Shin Megami Tensei: Devil Survivor Overclocked Review - Screenshot 1 of 5

Nintendo 3DS owners don't have many choices when it comes to picking out a new RPG nowadays. Aside from DS games, the only title currently out in the genre is Shin Megami Tensei: Devil Survivor Overclocked, which is itself a port of a 2009 DS game. Atlus's decision to bring the title over to the 3DS may seem a bit confusing at first, especially when you consider the amount of updates included, but once you dive into your first online bidding war for an out-of-work demon you'll start to understand why Atlus wants this game to be as ubiquitous as possible.

Set in a modern day Tokyo invaded by demons, the government has shut down the city and implemented a sort of martial law. You play as a stylish young teenager who, with the help of his friends, must capture and train these demons to survive. You do so with special PDA devices called COMPs, which allow you to summon and train various demonic pets. They also let you check your email and see how many days are left until you die — this is a demon invasion, after all.

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To move the game forward you choose areas to “visit,” which basically just means viewing a quick dialogue exchange. In this version, Atlus has thankfully added fully voiced dialogue, which really helps these segments come to life. After a few of these exchanges, battles will start popping up in different areas; some free battles, some story-specific. By paying attention to conversations and reading your mail, you can gauge what will be going down when, as the time of the day ticks along as you travel from location to location.

This is where the game gets dark. Each morning you receive an email which predicts events that will unfold during the day. These messages are commonly cryptic and dismal, outlining bizarre deaths across the city. The nonplussed tone of the text comes across in a dry and comical manner, but the underlying theme is a bit more serious.

Your COMP pops out an estimate for how long it expects you to survive. It ironically calls this process fate, and it's up to you to prove it wrong. The story commonly meditates on notions like free will and the inevitability of death, but does a good job of keeping it light and not too heavy-handed. At first you and your friends are merely fighting to survive, but eventually unravel a bigger mystery behind the catastrophe.

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The game combines excellent artwork and simple 2D sprites and visuals to bring its world to life. While the graphics are certainly not groundbreaking, the visual style is consistent and detailed. Things like movie ads sit on billboards and paper and rubble litter the streets. The lack of 3D visuals really seem like a missed opportunity though, and the leisurely, time-consuming pace of battle could have benefited greatly from such an addition.

Battles send you into a grid-based arena populated with enemies, and in order to survive, you'll have to strategically manoeuvre characters around the map, getting injured characters to safety and attempting to isolate foes to attack them as a group. General combat comes in the form of turn-based attacks, but to get the upper hand you need to gain “extra turns," done by nailing critical attacks. These can come by chance, by lining up elemental weaknesses or by casting spells that guarantee at least one critical hit that round. As a rule of thumb the enemy is more likely to get these than you, so you need to really work hard at this in order to survive. While luck is always some part of the equation, the game does a good job at rewarding well-thought strategies, even doling out cash and experience boosters to especially impressive bouts.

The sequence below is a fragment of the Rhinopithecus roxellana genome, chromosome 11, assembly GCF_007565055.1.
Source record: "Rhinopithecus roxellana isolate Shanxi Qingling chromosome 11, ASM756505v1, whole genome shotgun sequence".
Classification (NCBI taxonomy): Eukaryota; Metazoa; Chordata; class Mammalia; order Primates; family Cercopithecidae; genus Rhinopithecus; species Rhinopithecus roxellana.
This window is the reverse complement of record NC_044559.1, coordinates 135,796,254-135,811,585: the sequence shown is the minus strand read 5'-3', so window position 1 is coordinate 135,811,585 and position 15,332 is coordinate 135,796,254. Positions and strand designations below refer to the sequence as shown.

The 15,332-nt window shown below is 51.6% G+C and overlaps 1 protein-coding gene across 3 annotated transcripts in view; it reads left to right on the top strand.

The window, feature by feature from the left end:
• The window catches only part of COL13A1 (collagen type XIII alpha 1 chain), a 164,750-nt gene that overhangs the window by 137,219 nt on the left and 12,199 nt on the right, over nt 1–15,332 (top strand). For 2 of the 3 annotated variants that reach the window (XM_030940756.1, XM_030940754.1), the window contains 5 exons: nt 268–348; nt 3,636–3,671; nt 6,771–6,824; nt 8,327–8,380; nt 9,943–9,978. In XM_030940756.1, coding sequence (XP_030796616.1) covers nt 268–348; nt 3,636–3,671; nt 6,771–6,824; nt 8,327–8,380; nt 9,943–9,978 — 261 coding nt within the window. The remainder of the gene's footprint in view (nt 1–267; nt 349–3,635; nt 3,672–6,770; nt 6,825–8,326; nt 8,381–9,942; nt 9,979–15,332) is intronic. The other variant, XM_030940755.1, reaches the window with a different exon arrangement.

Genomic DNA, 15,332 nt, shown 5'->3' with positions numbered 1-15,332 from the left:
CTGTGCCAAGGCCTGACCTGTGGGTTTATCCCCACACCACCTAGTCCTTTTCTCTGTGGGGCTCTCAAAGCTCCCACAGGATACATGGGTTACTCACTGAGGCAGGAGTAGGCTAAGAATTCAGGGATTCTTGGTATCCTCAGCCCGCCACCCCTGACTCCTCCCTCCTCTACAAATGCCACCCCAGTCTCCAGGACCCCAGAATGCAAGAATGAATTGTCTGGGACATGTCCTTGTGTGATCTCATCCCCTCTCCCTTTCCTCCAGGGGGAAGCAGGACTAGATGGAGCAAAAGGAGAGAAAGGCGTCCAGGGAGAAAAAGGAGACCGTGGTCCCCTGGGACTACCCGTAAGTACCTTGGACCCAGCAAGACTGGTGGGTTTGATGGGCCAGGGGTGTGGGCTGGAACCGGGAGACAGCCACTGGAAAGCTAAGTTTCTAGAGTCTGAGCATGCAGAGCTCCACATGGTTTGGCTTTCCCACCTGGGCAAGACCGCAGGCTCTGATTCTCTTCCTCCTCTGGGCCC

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Strategies outside of fights are important as well, like casting support spells on the battlefield, positioning characters and scoring Skill Cracks. These allow you to select demons for specific characters to defeat. If they do, you'll learn a specific skill of the defeated demon, Mega Man style.

The management of your demons also plays a big role in success. The two demon allies each character can keep are upgradable and can be set with specific skills, but new monsters also become available to purchase via your COMP. Using money won from battle, you “bid” on these demons against other imaginary online bidders. The monsters even have a byline, and are prone to shouting in capital letters, making way for such comical gems as “I HATE VIOLENCE” from a wolf man.

Winning bids raises your rank and enables you to acquire more powerful demons, but overbidding and defaulting on payment lowers your rank. You eventually learn to combine demons, which becomes a necessary tactic to defeat the ever more challenging monsters that want to kill you.

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The most notable addition to the 3DS version of the game is undoubtedly the 8th Day scenario. This segment adds on more content to the tail end of the game, extending the story and offering up more skills to crack and demons to fight, not to mention a final boss battle.


If you already own or played the DS version, this may not be the reboot you were hoping for. For those coming to the title with a fresh face however, prepare to be impressed. Even though the game doesn't offer up much of an overhaul, it still remains a stellar, stylish game that handily melds strategy and turn-based RPG battle. It's definitely one of the heftier 3DS games out there too, with multiple endings and tons of content to explore. On the DS, Shin Megami Tensei: Devil Survivor was just another drop in the role-playing ocean. Here's to hoping it gets the limelight it deserves on the 3DS.